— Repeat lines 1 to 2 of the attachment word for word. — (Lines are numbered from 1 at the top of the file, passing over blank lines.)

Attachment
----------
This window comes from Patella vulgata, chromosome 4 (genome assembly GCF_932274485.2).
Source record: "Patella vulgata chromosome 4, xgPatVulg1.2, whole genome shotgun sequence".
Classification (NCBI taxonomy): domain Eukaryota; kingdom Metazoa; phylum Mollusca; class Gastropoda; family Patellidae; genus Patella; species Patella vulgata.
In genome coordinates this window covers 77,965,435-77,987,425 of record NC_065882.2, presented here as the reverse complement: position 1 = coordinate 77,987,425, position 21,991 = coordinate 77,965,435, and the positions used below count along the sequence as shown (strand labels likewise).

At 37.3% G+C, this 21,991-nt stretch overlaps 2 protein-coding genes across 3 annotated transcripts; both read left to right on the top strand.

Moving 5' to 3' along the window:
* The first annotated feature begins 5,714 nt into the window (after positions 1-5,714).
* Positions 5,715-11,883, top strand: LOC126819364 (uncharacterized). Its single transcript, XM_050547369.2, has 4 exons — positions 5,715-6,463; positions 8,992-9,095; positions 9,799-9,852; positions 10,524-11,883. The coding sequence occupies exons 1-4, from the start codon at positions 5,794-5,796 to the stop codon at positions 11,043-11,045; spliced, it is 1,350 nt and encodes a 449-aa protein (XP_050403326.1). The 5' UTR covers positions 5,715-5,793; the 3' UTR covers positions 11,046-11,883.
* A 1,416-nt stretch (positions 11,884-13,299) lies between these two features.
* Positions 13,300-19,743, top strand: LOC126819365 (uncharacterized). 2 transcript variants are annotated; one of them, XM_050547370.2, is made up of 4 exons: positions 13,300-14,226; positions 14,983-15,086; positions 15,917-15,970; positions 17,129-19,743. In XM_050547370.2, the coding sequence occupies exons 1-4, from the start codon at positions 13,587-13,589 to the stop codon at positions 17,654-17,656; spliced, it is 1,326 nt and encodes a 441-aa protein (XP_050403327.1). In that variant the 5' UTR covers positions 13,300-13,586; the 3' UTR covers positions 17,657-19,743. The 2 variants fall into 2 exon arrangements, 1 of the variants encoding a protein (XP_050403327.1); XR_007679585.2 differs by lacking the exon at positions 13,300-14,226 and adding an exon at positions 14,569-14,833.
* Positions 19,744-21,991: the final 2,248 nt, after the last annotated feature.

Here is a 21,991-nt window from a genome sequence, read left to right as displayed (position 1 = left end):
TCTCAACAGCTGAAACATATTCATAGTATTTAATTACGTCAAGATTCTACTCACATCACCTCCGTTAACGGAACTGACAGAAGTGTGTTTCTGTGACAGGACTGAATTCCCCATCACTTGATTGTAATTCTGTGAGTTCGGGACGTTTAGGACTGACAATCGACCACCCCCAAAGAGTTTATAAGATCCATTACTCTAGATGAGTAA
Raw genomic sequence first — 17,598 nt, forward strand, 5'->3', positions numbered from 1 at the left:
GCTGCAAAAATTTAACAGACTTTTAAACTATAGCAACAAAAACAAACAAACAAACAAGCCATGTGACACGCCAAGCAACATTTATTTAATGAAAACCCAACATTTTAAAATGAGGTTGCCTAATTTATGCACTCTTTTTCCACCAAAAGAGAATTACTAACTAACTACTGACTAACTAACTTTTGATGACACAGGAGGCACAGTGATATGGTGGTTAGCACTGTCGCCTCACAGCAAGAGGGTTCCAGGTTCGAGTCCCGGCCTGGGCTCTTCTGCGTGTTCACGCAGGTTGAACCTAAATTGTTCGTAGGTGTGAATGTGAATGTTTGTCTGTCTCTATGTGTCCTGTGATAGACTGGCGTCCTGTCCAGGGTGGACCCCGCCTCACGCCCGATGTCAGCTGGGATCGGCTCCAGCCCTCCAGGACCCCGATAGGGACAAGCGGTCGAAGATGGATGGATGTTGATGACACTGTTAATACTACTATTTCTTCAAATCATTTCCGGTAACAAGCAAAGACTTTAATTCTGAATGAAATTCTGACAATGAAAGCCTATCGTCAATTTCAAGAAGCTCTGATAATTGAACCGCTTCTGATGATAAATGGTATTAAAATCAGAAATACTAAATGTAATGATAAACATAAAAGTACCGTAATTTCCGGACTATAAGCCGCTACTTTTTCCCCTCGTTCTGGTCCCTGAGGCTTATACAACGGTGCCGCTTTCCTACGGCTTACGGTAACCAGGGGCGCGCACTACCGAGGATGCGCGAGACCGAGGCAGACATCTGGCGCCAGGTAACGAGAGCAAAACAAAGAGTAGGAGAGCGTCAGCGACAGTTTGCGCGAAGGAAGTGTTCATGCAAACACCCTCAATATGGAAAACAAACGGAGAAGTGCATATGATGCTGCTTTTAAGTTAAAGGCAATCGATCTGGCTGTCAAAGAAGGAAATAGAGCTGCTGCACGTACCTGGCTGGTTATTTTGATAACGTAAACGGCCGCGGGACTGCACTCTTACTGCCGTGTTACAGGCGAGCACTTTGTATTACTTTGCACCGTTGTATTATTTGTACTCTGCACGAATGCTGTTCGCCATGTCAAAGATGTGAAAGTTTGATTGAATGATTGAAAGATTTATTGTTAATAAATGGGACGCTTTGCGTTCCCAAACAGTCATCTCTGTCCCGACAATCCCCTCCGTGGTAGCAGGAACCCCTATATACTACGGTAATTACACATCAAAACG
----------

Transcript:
This window comes from Patella vulgata, chromosome 4 (genome assembly GCF_932274485.2).
Source record: "Patella vulgata chromosome 4, xgPatVulg1.2, whole genome shotgun sequence".